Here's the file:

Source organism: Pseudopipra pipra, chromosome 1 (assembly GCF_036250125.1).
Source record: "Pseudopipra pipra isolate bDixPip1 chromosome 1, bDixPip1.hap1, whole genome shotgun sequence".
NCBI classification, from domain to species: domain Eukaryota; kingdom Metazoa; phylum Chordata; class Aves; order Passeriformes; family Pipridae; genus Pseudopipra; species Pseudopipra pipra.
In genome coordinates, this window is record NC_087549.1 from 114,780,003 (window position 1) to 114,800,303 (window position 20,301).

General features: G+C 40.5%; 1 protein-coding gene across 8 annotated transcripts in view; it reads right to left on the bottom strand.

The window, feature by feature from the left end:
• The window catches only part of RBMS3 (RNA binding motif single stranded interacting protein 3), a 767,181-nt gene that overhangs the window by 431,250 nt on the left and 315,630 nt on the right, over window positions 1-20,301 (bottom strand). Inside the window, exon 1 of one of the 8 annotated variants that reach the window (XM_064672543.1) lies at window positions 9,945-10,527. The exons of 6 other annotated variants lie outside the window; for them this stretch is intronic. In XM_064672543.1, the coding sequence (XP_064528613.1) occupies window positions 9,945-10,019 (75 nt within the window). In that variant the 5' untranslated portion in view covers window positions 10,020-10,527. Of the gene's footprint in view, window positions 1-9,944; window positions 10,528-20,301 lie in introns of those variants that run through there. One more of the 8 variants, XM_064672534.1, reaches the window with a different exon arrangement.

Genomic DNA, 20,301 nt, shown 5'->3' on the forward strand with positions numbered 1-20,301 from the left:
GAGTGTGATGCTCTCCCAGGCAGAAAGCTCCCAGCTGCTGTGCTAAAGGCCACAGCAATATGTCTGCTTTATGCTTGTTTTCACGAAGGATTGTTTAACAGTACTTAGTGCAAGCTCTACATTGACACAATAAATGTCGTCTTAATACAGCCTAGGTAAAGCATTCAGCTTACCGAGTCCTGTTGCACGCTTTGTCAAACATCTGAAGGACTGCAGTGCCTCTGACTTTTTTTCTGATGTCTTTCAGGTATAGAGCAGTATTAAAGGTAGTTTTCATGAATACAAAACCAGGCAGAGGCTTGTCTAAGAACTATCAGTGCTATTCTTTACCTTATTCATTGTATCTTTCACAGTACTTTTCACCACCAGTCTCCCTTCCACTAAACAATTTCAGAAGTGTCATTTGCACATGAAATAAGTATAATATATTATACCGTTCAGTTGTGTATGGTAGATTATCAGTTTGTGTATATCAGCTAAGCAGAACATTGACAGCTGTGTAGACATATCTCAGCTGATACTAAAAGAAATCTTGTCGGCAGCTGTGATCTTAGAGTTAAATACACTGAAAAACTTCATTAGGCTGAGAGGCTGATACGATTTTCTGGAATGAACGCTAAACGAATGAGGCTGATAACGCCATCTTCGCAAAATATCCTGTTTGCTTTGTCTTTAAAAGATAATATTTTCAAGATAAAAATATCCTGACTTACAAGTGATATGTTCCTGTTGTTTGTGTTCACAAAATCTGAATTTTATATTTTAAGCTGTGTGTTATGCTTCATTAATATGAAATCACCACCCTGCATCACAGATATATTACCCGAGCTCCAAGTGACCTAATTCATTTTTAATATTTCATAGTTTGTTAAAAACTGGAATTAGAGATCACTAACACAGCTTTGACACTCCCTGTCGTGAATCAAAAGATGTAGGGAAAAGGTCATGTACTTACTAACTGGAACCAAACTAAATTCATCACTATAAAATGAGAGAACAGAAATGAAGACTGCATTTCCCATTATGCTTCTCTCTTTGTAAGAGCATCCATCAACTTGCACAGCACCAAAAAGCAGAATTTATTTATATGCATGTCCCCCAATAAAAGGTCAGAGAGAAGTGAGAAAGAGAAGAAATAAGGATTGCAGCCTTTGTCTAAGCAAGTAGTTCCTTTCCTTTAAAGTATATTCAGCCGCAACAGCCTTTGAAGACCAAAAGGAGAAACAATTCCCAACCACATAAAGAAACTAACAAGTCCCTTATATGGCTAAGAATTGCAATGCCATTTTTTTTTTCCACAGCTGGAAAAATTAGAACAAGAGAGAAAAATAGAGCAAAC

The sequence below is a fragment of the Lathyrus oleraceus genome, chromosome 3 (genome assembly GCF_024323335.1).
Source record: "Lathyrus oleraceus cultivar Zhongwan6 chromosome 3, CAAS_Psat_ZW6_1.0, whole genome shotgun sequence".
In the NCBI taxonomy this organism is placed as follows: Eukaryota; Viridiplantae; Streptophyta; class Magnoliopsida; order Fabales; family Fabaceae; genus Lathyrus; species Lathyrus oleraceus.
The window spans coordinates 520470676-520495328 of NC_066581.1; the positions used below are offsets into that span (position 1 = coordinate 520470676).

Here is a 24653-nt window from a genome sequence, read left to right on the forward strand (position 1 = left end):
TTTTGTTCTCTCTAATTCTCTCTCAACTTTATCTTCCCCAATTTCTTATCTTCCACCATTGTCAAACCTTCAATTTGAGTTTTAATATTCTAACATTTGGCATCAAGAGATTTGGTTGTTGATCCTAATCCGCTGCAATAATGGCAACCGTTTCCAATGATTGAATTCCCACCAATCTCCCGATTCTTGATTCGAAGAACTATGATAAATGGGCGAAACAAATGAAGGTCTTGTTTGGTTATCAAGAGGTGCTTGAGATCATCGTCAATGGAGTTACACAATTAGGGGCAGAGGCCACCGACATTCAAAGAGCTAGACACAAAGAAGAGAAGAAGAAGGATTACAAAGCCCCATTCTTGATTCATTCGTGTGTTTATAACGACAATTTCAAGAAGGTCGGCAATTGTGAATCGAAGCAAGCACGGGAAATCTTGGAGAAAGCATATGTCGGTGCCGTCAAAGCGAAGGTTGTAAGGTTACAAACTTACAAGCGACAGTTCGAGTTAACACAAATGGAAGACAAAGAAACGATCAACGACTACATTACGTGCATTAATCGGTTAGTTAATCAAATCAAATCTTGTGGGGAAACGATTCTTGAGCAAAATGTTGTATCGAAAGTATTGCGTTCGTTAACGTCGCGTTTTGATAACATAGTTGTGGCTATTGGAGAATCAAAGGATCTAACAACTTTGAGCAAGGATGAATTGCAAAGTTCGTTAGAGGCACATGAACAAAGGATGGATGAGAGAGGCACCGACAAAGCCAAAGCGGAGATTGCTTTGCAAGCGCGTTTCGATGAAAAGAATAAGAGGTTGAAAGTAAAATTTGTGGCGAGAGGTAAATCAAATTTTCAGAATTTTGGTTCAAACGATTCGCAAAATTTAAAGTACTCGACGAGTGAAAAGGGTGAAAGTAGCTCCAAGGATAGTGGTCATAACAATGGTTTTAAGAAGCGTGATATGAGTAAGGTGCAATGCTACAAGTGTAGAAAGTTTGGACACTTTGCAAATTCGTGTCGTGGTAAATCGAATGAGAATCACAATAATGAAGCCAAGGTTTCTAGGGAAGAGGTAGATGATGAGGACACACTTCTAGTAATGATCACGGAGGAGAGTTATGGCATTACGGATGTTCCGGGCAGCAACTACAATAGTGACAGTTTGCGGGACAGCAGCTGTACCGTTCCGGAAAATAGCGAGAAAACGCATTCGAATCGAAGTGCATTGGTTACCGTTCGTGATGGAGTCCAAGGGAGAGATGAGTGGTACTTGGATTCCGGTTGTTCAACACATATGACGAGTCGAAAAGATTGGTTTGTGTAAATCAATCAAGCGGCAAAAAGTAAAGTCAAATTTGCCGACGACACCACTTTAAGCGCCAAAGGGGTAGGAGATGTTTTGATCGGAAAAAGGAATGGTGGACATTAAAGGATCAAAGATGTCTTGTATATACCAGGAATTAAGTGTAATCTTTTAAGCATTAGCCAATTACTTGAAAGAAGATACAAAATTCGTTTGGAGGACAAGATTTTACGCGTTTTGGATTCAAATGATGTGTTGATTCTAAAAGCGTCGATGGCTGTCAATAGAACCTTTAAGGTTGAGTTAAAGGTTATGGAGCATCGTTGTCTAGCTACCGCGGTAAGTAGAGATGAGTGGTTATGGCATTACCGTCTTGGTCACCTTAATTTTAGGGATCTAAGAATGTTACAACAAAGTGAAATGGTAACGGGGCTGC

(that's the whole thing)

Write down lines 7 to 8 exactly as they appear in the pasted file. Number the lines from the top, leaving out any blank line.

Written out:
• The window catches only part of RBMS3 (RNA binding motif single stranded interacting protein 3), a 767,181-nt gene that overhangs the window by 431,250 nt on the left and 315,630 nt on the right, over window positions 1-20,301 (bottom strand). Inside the window, exon 1 of one of the 8 annotated variants that reach the window (XM_064672543.1) lies at window positions 9,945-10,527. The exons of 6 other annotated variants lie outside the window; for them this stretch is intronic. In XM_064672543.1, the coding sequence (XP_064528613.1) occupies window positions 9,945-10,019 (75 nt within the window). In that variant the 5' untranslated portion in view covers window positions 10,020-10,527. Of the gene's footprint in view, window positions 1-9,944; window positions 10,528-20,301 lie in introns of those variants that run through there. One more of the 8 variants, XM_064672534.1, reaches the window with a different exon arrangement.

Genomic DNA, 20,301 nt, shown 5'->3' on the forward strand with positions numbered 1-20,301 from the left: